The irony in all this is that many of the young women quoted in the article will someday change their minds. They’ll end up being stricter than their folks. I’ve seen it happen before. Some of the biggest rebels eventually turn into the strictest parents. People are funny, aren’t they?
Twenty years ago, British journalist Valerie Grove decided to interview women who “had it all” for at least 25 years. She defined having it all as:
“…they had to have been married for more than 25 years and have had three or more children, as well as a brilliant career.”
She turned her findings into a book, The Compleat Woman: Marriage, Motherhood, Career – Can She Have It All? Her conclusion was that it was very rare for a woman to be able to successfully juggle a husband, children and successful career.
Now, a British newspaper has marked the twentieth anniversary of the book’s publication by going back and interviewing some of the women whose lives were chronicled in it to see if they think it’s gotten any easier to “have it all.” The very interesting (and lengthy) article is worth reading, but if you’re pressed for time, I’d like to share a couple of key points these women now make, as they look back on their lives from the vantage point of old age. Continue reading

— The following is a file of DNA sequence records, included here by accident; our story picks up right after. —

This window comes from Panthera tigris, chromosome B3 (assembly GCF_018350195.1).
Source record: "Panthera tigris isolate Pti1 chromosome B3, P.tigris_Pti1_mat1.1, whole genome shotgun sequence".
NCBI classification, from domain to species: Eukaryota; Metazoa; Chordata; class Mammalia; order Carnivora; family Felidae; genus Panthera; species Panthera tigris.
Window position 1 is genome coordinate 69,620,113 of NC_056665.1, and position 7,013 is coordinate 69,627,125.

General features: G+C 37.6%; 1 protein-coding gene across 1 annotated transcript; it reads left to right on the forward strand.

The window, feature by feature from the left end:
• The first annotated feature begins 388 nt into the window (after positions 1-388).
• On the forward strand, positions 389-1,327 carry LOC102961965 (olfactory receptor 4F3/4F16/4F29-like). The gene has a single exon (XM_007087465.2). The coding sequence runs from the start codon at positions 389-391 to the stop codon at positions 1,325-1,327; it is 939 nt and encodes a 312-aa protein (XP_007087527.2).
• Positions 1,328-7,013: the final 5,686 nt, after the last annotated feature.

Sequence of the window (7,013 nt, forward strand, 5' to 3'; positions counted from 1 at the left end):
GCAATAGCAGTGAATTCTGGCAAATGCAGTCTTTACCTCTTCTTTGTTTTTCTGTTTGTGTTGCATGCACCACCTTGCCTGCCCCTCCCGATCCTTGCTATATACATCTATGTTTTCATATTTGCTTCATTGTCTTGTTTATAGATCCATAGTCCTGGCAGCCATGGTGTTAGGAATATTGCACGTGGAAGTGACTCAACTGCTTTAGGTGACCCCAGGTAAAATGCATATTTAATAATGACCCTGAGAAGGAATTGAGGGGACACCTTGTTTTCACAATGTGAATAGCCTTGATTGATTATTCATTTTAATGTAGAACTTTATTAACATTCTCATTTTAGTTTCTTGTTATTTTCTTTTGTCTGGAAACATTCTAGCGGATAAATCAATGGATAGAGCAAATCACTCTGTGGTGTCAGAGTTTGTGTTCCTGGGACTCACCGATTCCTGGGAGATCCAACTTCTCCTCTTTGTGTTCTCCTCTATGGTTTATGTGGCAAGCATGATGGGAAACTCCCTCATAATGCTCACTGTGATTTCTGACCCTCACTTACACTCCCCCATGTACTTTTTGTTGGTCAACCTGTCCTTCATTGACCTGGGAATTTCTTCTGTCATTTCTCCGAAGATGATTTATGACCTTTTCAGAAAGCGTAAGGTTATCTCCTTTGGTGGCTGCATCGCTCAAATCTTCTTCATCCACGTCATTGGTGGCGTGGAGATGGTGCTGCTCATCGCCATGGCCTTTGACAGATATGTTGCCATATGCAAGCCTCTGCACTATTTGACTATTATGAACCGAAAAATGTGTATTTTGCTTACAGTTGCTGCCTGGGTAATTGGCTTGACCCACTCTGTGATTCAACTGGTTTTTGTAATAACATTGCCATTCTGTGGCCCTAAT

Today my husband and I celebrate 30 years of marriage
I don’t know where that time went, or how we got old enough to be married 30 years, because when I look at him, he still looks like my boyfriend. But numbers don’t lie.
For me, it’s been a remarkable time, full of fun and challenges and all sorts of things I never expected. Soon after we began dating, I told him I didn’t want to get serious with a guy because I had big plans to be a reporter in New York City, with my own apartment and a baby blue Chevy Camaro (17-year-olds are nothing if not dreamers!) Instead, I’ve spent the bulk of our marriage as a stay-at-home, work-at-home mom. I’m grateful that it worked out this way.
The odds were against us from the beginning. Firstborns aren’t supposed to marry each other because of their perfectionist tendencies, and supposedly people who marry young don’t have good odds for lasting marriages either. I’ve also read that there’s a pretty high divorce rate among parents of special needs kids.
But statistics mean nothing when it comes to God. He brought us together, and kept us together. There’s really no other explanation.